FIG. 10 is a block diagram illustrating a system including an optical modulator control system in accordance with one embodiment of the present invention.

DETAILED DESCRIPTION

In the following description, numerous specific details are set forth to provide a thorough understanding of embodiments of the invention. One skilled in the relevant art will recognize, however, that embodiments of the invention can be practiced without one or more of the specific details, or with other methods, components, materials, etc. In other instances, well-known structures, materials, or operations are not shown or described in detail to avoid obscuring understanding of this description.

Reference throughout this specification to “one embodiment” or “an embodiment” means that a particular feature, structure, or characteristic described in connection with the embodiment is included in at least one embodiment of the present invention. Thus, the appearances of the phrases “in one embodiment” or “in an embodiment” in various places throughout this specification are not necessarily all referring to the same embodiment. Furthermore, the particular features, structures, or characteristics may be combined in any suitable manner in one or more embodiments.

Turning to FIG. 1, an embodiment of an MZM 102 is shown. In short, MZM 102 may superimpose a Radio Frequency (RF) electrical data signal on a light carrier signal and produce an optical output signal to carry the data. While embodiments of the present invention are discussed herein in relation to an MZM, it will be understood that embodiments of the invention are not limited to MZM optical modulators.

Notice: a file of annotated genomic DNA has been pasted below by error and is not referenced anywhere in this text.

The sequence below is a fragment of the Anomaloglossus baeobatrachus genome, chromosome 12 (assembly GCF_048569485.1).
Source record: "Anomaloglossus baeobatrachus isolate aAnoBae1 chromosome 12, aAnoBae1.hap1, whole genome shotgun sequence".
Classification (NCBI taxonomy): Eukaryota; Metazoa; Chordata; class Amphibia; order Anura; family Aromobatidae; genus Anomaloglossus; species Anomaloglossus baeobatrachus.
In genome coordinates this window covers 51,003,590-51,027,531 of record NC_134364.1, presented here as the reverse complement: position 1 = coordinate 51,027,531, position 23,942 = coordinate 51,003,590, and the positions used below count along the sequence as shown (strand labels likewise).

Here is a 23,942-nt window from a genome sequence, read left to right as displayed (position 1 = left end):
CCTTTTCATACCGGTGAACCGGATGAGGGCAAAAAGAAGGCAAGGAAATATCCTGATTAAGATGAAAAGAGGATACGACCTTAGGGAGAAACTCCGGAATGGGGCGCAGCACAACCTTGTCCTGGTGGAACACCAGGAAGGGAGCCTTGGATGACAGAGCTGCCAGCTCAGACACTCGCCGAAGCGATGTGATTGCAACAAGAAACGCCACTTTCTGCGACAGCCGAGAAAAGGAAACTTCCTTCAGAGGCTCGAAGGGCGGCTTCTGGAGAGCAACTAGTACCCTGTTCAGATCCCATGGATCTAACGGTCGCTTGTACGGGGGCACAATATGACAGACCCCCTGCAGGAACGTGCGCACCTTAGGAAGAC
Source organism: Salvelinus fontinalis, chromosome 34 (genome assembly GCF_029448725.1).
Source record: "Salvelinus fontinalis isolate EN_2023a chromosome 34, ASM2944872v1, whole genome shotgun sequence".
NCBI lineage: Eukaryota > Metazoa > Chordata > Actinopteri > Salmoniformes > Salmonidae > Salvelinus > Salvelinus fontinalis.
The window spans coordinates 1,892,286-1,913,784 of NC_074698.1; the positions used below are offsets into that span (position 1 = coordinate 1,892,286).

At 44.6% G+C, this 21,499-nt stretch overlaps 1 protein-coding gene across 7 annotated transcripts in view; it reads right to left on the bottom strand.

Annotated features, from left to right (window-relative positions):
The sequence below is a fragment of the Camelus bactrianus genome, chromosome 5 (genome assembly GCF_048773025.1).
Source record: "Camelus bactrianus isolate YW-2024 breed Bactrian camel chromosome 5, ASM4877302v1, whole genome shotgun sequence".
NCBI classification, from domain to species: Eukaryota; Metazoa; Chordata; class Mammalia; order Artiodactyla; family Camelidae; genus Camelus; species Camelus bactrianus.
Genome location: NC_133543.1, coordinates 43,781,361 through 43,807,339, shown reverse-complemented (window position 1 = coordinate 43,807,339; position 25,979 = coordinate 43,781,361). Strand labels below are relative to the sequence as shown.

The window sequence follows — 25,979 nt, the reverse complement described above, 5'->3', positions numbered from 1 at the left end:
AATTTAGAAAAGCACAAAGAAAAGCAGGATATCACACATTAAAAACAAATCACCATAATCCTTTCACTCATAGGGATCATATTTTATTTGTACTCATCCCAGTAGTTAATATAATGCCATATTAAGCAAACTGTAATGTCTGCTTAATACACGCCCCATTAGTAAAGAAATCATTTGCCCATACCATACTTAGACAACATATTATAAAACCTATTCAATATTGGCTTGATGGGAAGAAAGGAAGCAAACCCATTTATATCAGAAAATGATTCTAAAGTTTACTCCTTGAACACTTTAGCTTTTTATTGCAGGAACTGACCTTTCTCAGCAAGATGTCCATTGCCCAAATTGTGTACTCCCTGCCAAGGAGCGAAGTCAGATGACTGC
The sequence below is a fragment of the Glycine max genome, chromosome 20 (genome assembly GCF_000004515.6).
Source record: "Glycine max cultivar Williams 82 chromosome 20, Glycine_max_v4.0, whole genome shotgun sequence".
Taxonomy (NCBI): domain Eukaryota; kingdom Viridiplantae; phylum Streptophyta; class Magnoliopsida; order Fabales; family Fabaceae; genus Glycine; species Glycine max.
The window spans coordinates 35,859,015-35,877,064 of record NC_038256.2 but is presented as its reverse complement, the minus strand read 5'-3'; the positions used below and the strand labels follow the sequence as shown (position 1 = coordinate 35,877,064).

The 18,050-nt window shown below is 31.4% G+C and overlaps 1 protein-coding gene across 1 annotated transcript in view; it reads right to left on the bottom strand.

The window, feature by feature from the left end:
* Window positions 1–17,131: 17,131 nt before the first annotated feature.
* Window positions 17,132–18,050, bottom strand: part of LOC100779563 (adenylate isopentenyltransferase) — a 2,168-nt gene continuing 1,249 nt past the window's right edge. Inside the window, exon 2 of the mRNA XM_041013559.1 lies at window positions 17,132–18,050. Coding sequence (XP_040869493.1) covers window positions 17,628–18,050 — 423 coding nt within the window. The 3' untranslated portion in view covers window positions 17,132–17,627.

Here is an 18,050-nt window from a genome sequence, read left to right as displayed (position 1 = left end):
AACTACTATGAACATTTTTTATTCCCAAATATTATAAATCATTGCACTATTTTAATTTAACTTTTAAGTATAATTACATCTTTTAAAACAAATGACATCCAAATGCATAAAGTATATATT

MZM 102 includes an optical input 114 and an optical output 116. Optical input may be optically coupled to receive an optical input signal 132 from a light source 104. Light source 104 may include a semiconductor laser, an external cavity laser, or the like.

Turning to FIG. 2, an embodiment of MZM 102 is shown. MZM 102 may include Lithium Niobate (LN) 202. Optical input signal 132 enters MZM 102 at optical input 114. Optical input signal 132 is equally split by Y-junction 210 into two waveguides. The optical signal is recombined at Y-junction 212 and output as output optical signal 106 at optical output 116.

Electrodes 208A and 208B are used to affect the modulation of the optical signal. A voltage applied to LN 202 induces a change in the index of refraction of the LN 202. In one state, such as when a voltage is not applied to electrodes 208A, 208B, the optical signals re-combined at Y-junction 212 are in-phase and interfere constructively. In this case, optical output signal 106 is “high” and may be recognized as a logical “1.”

In a second state, such as when a voltage is applied to electrodes 208A, 208B, the index of refraction of LN 202 changes, causing a phase shift between the two arms of MZM 102. When the optical signals recombine at Y-junction 212, destructive interference occurs leading to a “low” optical output signal 106 that may be interpreted as a logical “0.”

Returning to FIG. 1, MZM 102 includes a Radio Frequency (RF) input 108 that receives an RF input signal. In one embodiment, the RF input signal may be applied to electrodes 208A, 208B to induce the modulation of the optical input signal 132. The RF input signal includes the data signal to be modulated onto the optical input signal 132. Data is provided to an RF amplifier 120 from a data source 122. RF amplifier 120 inputs the RF input signal to the RF input 108.